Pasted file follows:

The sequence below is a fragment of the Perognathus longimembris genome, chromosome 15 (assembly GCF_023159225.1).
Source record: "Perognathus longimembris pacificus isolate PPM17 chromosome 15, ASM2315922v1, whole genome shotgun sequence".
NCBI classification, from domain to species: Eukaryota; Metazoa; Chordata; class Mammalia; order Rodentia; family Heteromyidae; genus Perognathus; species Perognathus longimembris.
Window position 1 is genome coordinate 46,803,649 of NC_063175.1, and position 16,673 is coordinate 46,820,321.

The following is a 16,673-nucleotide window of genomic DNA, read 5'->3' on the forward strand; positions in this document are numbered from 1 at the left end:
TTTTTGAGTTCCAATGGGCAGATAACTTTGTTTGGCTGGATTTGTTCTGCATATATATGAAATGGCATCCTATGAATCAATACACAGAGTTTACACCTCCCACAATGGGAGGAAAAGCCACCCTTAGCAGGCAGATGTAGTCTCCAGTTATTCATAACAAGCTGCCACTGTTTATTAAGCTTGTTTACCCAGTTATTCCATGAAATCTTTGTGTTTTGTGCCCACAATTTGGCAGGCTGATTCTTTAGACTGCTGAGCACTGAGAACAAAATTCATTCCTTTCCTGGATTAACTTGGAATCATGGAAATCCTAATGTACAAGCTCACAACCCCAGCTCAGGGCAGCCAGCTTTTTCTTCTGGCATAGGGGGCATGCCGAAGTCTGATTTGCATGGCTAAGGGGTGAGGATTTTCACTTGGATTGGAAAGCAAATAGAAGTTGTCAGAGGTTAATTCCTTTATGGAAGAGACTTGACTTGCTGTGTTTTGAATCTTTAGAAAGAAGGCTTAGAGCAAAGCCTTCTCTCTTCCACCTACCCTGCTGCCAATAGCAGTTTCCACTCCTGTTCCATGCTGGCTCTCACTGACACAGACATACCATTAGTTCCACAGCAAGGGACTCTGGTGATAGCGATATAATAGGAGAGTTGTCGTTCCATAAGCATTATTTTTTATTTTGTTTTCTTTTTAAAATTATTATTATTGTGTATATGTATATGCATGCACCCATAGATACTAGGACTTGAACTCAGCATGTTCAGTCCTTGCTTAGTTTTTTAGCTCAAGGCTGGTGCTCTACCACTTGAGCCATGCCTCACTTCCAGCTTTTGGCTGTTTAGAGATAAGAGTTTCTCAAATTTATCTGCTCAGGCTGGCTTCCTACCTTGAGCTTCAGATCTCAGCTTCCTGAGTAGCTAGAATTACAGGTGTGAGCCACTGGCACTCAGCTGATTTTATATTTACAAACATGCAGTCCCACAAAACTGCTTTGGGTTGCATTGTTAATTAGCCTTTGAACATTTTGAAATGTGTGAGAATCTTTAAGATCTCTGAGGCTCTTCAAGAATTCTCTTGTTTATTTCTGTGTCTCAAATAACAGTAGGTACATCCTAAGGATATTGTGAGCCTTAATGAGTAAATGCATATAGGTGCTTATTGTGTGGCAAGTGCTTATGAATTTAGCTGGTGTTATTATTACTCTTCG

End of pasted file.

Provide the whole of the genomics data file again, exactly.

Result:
The sequence below is a fragment of the Perognathus longimembris genome, chromosome 15 (assembly GCF_023159225.1).
Source record: "Perognathus longimembris pacificus isolate PPM17 chromosome 15, ASM2315922v1, whole genome shotgun sequence".
NCBI classification, from domain to species: Eukaryota; Metazoa; Chordata; class Mammalia; order Rodentia; family Heteromyidae; genus Perognathus; species Perognathus longimembris.
Window position 1 is genome coordinate 46,803,649 of NC_063175.1, and position 16,673 is coordinate 46,820,321.

The following is a 16,673-nucleotide window of genomic DNA, read 5'->3' on the forward strand; positions in this document are numbered from 1 at the left end:
TTTTTGAGTTCCAATGGGCAGATAACTTTGTTTGGCTGGATTTGTTCTGCATATATATGAAATGGCATCCTATGAATCAATACACAGAGTTTACACCTCCCACAATGGGAGGAAAAGCCACCCTTAGCAGGCAGATGTAGTCTCCAGTTATTCATAACAAGCTGCCACTGTTTATTAAGCTTGTTTACCCAGTTATTCCATGAAATCTTTGTGTTTTGTGCCCACAATTTGGCAGGCTGATTCTTTAGACTGCTGAGCACTGAGAACAAAATTCATTCCTTTCCTGGATTAACTTGGAATCATGGAAATCCTAATGTACAAGCTCACAACCCCAGCTCAGGGCAGCCAGCTTTTTCTTCTGGCATAGGGGGCATGCCGAAGTCTGATTTGCATGGCTAAGGGGTGAGGATTTTCACTTGGATTGGAAAGCAAATAGAAGTTGTCAGAGGTTAATTCCTTTATGGAAGAGACTTGACTTGCTGTGTTTTGAATCTTTAGAAAGAAGGCTTAGAGCAAAGCCTTCTCTCTTCCACCTACCCTGCTGCCAATAGCAGTTTCCACTCCTGTTCCATGCTGGCTCTCACTGACACAGACATACCATTAGTTCCACAGCAAGGGACTCTGGTGATAGCGATATAATAGGAGAGTTGTCGTTCCATAAGCATTATTTTTTATTTTGTTTTCTTTTTAAAATTATTATTATTGTGTATATGTATATGCATGCACCCATAGATACTAGGACTTGAACTCAGCATGTTCAGTCCTTGCTTAGTTTTTTAGCTCAAGGCTGGTGCTCTACCACTTGAGCCATGCCTCACTTCCAGCTTTTGGCTGTTTAGAGATAAGAGTTTCTCAAATTTATCTGCTCAGGCTGGCTTCCTACCTTGAGCTTCAGATCTCAGCTTCCTGAGTAGCTAGAATTACAGGTGTGAGCCACTGGCACTCAGCTGATTTTATATTTACAAACATGCAGTCCCACAAAACTGCTTTGGGTTGCATTGTTAATTAGCCTTTGAACATTTTGAAATGTGTGAGAATCTTTAAGATCTCTGAGGCTCTTCAAGAATTCTCTTGTTTATTTCTGTGTCTCAAATAACAGTAGGTACATCCTAAGGATATTGTGAGCCTTAATGAGTAAATGCATATAGGTGCTTATTGTGTGGCAAGTGCTTATGAATTTAGCTGGTGTTATTATTACTCTTCG